So far, this has allowed us to avoid many duplications of work while also cutting down on the time we spend doing menial tasks. As a result, we now have more time to focus on things that matter – like developing the best, most impactful experimentation programs for our clients.
Most of the automation we’ve done so far has been relatively minor, focusing on small, incremental changes, but by cutting out fifteen minutes of work here and half an hour there for every single experiment we run, these changes are starting to add up.
Consequently, automation is beginning to play a bigger and bigger role in our ability to increase our testing velocity.
6. Gain stakeholder approval early
Whether you’re working in-house or agency side, there’s every likelihood that each of your experiments will need to be signed off by at least one – usually several – stakeholders before it can go live.
Frustrating as this can be at times, it needn’t in and of itself negatively impact your testing velocity.
Problems begin to arise, however, when experiments are rejected at the later stages of production. When this happens, it can mean that tens of hours have been sunk into an experiment that will never see the light of day. Not only is this a terrible waste of your resources, but it also badly hurts your testing velocity.
To avoid this outcome, we always do everything within our power to gain stakeholder approval as early on in our process as we can. If an experiment’s going to be rejected, we want it to be rejected at the ideation stage. If this isn’t possible, then at the very least we want it to happen at the design stage, before hours of development have been put into it.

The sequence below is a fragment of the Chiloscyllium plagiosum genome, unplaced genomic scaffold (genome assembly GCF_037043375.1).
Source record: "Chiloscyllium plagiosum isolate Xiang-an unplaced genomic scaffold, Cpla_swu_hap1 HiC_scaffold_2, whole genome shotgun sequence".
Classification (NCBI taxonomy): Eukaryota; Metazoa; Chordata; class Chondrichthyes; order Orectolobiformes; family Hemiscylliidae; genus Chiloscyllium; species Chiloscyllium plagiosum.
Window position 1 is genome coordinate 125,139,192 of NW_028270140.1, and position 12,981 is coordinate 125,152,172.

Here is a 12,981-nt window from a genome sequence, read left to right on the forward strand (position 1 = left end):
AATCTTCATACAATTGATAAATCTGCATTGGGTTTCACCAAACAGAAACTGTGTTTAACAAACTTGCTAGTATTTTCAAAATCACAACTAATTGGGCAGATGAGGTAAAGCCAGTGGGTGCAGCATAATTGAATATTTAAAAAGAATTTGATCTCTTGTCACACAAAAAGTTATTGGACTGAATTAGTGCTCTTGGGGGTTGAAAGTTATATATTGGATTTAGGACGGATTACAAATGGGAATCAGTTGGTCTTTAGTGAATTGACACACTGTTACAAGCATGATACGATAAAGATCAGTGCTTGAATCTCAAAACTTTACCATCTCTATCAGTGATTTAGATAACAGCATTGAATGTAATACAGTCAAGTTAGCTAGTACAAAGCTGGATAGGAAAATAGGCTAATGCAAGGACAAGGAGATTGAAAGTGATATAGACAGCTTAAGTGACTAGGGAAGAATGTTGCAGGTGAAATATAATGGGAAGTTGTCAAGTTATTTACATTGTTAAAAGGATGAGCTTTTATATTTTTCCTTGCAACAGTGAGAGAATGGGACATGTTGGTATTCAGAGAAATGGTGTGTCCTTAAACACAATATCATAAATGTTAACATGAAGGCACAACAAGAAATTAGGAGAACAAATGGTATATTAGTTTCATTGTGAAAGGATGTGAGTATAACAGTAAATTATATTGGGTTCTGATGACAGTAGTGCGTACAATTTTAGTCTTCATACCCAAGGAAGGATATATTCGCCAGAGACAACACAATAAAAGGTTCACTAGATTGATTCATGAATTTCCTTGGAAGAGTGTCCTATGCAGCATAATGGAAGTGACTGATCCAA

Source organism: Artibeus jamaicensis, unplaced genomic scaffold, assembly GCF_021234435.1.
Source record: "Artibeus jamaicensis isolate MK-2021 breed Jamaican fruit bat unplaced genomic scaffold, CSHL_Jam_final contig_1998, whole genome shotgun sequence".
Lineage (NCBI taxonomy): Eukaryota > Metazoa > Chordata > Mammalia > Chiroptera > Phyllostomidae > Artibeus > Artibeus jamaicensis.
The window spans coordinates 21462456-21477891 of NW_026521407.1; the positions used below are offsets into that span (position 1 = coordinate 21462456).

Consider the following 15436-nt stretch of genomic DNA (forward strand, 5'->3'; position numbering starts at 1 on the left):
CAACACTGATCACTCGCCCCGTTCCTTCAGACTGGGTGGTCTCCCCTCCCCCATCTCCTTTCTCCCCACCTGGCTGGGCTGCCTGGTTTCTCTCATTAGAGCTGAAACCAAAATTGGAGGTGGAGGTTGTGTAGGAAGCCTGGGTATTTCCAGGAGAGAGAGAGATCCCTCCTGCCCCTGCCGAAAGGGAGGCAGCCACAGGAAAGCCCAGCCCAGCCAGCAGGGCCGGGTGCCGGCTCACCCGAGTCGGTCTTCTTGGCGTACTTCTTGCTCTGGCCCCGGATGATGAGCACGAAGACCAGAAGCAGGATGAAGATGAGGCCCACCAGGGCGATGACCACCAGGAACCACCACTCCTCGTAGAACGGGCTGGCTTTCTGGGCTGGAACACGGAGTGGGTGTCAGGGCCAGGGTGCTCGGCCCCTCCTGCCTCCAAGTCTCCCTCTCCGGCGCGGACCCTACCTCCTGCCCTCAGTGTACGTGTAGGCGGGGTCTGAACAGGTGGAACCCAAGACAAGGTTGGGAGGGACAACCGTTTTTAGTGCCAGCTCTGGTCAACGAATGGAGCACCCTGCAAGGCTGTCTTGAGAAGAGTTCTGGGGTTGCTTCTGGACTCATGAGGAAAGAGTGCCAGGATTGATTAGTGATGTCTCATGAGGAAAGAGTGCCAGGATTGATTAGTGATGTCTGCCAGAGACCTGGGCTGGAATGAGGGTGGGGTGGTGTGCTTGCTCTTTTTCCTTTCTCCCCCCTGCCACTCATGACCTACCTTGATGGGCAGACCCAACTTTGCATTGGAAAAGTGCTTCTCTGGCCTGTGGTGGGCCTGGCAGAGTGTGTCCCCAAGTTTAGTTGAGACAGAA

There will always be experiments that you design and build out only to find that your stakeholders aren’t happy with the final implementation – the goal here is to make sure that this happens as rarely as possible.
Focussing on improving your testing velocity is one of the best things you can do to increase the ROI of your experimentation program. For us, it’s been a gradual process that continues to this day – and the results have been extremely worthwhile, allowing us to provide more value to our clients than ever before.
If you’re serious about improving the testing velocity of your program, the strategies outlined in this post offer a good place to start.